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Tarik Black is bringing a lot of toughness to the Lakers

Lakers' Tarik Black shoots against Brooklyn's Trevor Booker on Nov. 15.
(Mark J. Terrill / Associated Press)

With the third quarter winding down on Tuesday night, Lakers guard Lou Williams charged to his right and tossed a running layup at the rim.

He attracted two defenders in the process, which left Tarik Black all alone in the center of the paint. Black, stalking the play from the start, leapt as Williams’ attempt bounced off the front rim. He then jammed it through the rim with two hands, notching a highlight in the Lakers’ sloppy 125-118 win over the Nets.

The Staples Center crowd roared for a play that was emphatic, and even graceful. But make no mistake, Black does not play for style points. The 6-foot-9, fourth-year center is an old-fashioned bruiser in the middle of an evolving game. But his unrelenting approach on the offensive glass, and defensive end, has endeared him to teammates and made him a key part of the 7-5 Lakers’ second unit.

Black collected season highs with 12 points and nine rebounds against the Nets, and played a large part in turning an ugly game into a “we’ll take it” win.

“He’s been great for us all year,” Lakers Coach Luke Walton said afterward. “He brings us a toughness, he gives us extra possessions on that offensive glass, blocked shots, all these things. It’s all these little things that help a team win, and he was out there doing it again tonight, especially in the second half.”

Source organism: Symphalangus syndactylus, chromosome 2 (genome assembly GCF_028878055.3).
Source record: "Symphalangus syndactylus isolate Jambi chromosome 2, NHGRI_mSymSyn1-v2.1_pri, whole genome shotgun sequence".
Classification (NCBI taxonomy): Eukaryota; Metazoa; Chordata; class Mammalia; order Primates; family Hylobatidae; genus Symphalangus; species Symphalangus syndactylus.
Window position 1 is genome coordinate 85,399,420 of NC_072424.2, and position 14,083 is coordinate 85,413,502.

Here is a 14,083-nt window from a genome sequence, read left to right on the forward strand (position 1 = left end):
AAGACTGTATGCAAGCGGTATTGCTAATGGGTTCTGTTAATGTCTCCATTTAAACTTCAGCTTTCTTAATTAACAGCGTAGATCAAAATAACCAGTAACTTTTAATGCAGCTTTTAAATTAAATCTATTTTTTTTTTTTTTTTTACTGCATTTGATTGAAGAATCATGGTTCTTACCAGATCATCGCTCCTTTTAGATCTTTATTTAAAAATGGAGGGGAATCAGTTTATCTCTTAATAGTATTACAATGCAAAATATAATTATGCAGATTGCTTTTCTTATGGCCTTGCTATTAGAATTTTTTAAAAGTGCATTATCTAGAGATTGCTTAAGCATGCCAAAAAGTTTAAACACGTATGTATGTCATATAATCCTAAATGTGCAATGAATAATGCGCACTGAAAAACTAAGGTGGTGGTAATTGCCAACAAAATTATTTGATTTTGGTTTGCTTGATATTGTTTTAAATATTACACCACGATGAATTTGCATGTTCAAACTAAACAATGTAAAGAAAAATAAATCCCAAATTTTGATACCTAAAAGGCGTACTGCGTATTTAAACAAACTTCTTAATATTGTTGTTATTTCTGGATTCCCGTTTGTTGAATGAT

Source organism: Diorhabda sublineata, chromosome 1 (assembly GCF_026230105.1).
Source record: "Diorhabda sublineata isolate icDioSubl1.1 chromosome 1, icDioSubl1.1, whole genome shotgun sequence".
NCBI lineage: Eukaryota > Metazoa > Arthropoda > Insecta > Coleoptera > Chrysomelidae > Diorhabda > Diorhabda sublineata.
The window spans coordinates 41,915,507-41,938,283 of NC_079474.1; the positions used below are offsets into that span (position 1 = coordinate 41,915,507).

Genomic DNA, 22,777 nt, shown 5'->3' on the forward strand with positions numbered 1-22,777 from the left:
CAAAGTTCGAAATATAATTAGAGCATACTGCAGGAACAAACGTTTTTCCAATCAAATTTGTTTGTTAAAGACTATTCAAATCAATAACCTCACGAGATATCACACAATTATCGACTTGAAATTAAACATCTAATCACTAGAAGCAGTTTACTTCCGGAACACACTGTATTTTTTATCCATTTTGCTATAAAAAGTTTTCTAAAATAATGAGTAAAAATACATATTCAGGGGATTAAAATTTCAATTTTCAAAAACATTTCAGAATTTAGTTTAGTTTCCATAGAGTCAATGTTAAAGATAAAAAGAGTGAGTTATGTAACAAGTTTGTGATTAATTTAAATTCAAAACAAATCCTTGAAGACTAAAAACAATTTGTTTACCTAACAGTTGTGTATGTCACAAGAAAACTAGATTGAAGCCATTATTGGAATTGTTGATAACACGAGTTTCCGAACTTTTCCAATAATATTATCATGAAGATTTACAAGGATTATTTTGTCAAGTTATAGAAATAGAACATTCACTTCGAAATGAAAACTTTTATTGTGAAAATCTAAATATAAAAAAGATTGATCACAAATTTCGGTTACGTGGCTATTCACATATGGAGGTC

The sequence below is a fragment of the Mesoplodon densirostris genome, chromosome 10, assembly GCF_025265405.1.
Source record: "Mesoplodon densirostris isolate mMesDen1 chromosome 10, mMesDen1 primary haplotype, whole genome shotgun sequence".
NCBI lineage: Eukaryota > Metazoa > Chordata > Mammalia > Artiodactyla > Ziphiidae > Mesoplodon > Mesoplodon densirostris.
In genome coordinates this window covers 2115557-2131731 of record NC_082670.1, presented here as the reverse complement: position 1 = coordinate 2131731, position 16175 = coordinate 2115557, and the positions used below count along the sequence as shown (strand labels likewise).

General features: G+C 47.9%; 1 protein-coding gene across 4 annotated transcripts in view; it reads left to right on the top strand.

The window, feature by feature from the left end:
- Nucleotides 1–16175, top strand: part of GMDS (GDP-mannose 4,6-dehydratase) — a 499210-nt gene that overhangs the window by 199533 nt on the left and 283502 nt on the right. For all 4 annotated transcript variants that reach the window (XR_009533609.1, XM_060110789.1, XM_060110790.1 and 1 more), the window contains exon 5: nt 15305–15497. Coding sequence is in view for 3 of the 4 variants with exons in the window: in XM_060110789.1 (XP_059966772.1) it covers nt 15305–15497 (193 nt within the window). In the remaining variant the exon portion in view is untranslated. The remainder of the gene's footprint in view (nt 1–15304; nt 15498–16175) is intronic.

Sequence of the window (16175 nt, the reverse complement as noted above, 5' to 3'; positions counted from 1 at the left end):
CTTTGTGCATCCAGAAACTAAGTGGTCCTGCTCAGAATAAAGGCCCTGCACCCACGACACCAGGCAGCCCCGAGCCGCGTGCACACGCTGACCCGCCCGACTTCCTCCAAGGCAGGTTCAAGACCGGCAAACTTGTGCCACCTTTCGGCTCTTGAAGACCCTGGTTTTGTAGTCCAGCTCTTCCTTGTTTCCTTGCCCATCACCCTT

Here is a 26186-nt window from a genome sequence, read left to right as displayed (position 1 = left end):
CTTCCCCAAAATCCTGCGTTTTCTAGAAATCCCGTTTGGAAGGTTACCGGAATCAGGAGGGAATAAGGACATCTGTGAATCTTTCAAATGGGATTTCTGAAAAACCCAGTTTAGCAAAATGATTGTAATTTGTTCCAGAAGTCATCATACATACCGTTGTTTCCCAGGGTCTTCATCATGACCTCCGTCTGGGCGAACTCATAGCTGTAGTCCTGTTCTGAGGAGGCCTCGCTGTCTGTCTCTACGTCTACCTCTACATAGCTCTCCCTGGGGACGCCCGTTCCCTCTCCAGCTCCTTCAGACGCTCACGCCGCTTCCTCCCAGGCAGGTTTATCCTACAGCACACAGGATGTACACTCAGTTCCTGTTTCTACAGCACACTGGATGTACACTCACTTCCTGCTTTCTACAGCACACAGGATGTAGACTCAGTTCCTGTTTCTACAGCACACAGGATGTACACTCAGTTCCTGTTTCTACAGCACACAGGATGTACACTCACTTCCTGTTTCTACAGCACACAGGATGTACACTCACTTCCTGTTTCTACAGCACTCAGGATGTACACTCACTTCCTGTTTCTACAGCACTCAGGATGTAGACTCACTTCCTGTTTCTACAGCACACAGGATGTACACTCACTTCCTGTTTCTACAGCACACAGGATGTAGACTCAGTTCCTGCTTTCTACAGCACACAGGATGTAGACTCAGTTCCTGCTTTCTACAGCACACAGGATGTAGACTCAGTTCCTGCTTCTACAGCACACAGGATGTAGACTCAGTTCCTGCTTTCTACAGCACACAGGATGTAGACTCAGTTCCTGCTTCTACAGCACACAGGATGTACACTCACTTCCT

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The Nets used scrappiness to hang around on Tuesday, and the Lakers were having trouble with Brook Lopez and Trevor Booker inside.

Black’s energy shifted the interior advantage back to the Lakers in the third. He scored eight points and grabbed three of his five offensive rebounds in the quarter. He then punctuated a key Lakers run with a the put-back dunk before the third-quarter clock ran out.

His 12 points came in just 13 minutes off the bench, and he collected them by willing himself into high-percentage scoring situations.

“Just offensive glass, hitting the offensive glass strong and got us extra possessions and got a few points off that,” Black said. “Got to the free-throw line getting free points. They’re free, don’t have to work too hard for them. Just have to sit there and knock down shots, so I took advantage of that as well.”

The simple explanation for his point total could not be mirrored in how he came about a season-high five offensive rebounds.

Black described offensive rebounding as a fickle practice with little science to it. That could explain how he finished with zero offensive rebounds in 15 minutes against the Mavericks, one in 15 minutes against the Warriors and then five in 13 minutes on Tuesday. The numbers continue to spike and shrink like this, making it hard to find trends in Black’s aggressive play.

“It’s just something I’m very tenacious about, I always hit the glass hard,” Black said. “The thing about the O glass is it’s kind of like gambling. Some nights it’s on, some nights it’s off. I can hustle as much as I want to but the ball’s going to come off a certain way. Sometimes I get some, sometimes I don’t get some.”

The good thing for the Lakers is that Black is willing to gamble more often than not. It is hard to win if you don’t play.

jesse.dougherty@latimes.com

Twitter: @dougherty_jesse


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